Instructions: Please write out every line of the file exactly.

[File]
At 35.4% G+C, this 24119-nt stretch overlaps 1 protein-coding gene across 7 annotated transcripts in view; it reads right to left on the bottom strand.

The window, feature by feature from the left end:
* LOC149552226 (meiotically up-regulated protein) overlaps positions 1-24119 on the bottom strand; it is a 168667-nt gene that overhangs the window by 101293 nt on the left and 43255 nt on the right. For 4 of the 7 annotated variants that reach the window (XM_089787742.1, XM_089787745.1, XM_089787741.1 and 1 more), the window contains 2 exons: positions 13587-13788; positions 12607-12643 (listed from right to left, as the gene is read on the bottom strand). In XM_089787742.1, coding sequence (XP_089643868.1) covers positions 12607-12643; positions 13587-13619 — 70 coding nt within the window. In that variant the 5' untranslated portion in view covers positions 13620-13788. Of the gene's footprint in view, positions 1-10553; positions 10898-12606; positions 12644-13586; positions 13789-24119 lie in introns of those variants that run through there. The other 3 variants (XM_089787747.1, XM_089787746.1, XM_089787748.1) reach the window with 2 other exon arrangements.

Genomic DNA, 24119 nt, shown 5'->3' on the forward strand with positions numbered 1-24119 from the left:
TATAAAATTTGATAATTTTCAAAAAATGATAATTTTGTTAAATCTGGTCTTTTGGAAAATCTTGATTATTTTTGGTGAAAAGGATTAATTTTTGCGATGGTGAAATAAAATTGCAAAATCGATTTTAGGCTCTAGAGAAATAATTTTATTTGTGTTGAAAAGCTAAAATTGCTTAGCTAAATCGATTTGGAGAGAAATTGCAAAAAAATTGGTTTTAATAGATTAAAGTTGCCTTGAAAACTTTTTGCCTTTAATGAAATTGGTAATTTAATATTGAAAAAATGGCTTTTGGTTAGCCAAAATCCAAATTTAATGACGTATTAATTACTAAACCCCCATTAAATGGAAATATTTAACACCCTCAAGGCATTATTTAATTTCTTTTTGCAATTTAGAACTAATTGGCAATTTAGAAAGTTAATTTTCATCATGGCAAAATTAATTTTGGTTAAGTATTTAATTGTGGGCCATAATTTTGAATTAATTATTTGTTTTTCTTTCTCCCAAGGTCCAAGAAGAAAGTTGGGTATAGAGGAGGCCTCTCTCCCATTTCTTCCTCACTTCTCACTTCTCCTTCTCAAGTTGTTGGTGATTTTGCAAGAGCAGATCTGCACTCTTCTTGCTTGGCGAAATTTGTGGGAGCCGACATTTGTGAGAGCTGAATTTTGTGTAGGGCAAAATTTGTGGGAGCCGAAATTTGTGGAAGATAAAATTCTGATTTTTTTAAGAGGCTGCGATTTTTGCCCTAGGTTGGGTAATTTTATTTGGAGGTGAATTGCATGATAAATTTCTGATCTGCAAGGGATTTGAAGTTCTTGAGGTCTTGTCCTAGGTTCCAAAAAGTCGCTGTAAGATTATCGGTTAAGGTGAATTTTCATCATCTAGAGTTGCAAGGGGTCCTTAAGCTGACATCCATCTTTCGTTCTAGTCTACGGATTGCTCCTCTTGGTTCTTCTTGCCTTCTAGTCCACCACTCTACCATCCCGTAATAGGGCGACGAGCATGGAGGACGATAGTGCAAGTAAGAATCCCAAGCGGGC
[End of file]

At 35.4% G+C, this 24119-nt stretch overlaps 1 protein-coding gene across 7 annotated transcripts in view; it reads right to left on the bottom strand.

The window, feature by feature from the left end:
* LOC149552226 (meiotically up-regulated protein) overlaps positions 1-24119 on the bottom strand; it is a 168667-nt gene that overhangs the window by 101293 nt on the left and 43255 nt on the right. For 4 of the 7 annotated variants that reach the window (XM_089787742.1, XM_089787745.1, XM_089787741.1 and 1 more), the window contains 2 exons: positions 13587-13788; positions 12607-12643 (listed from right to left, as the gene is read on the bottom strand). In XM_089787742.1, coding sequence (XP_089643868.1) covers positions 12607-12643; positions 13587-13619 — 70 coding nt within the window. In that variant the 5' untranslated portion in view covers positions 13620-13788. Of the gene's footprint in view, positions 1-10553; positions 10898-12606; positions 12644-13586; positions 13789-24119 lie in introns of those variants that run through there. The other 3 variants (XM_089787747.1, XM_089787746.1, XM_089787748.1) reach the window with 2 other exon arrangements.

Genomic DNA, 24119 nt, shown 5'->3' on the forward strand with positions numbered 1-24119 from the left:
TATAAAATTTGATAATTTTCAAAAAATGATAATTTTGTTAAATCTGGTCTTTTGGAAAATCTTGATTATTTTTGGTGAAAAGGATTAATTTTTGCGATGGTGAAATAAAATTGCAAAATCGATTTTAGGCTCTAGAGAAATAATTTTATTTGTGTTGAAAAGCTAAAATTGCTTAGCTAAATCGATTTGGAGAGAAATTGCAAAAAAATTGGTTTTAATAGATTAAAGTTGCCTTGAAAACTTTTTGCCTTTAATGAAATTGGTAATTTAATATTGAAAAAATGGCTTTTGGTTAGCCAAAATCCAAATTTAATGACGTATTAATTACTAAACCCCCATTAAATGGAAATATTTAACACCCTCAAGGCATTATTTAATTTCTTTTTGCAATTTAGAACTAATTGGCAATTTAGAAAGTTAATTTTCATCATGGCAAAATTAATTTTGGTTAAGTATTTAATTGTGGGCCATAATTTTGAATTAATTATTTGTTTTTCTTTCTCCCAAGGTCCAAGAAGAAAGTTGGGTATAGAGGAGGCCTCTCTCCCATTTCTTCCTCACTTCTCACTTCTCCTTCTCAAGTTGTTGGTGATTTTGCAAGAGCAGATCTGCACTCTTCTTGCTTGGCGAAATTTGTGGGAGCCGACATTTGTGAGAGCTGAATTTTGTGTAGGGCAAAATTTGTGGGAGCCGAAATTTGTGGAAGATAAAATTCTGATTTTTTTAAGAGGCTGCGATTTTTGCCCTAGGTTGGGTAATTTTATTTGGAGGTGAATTGCATGATAAATTTCTGATCTGCAAGGGATTTGAAGTTCTTGAGGTCTTGTCCTAGGTTCCAAAAAGTCGCTGTAAGATTATCGGTTAAGGTGAATTTTCATCATCTAGAGTTGCAAGGGGTCCTTAAGCTGACATCCATCTTTCGTTCTAGTCTACGGATTGCTCCTCTTGGTTCTTCTTGCCTTCTAGTCCACCACTCTACCATCCCGTAATAGGGCGACGAGCATGGAGGACGATAGTGCAAGTAAGAATCCCAAGCGGGC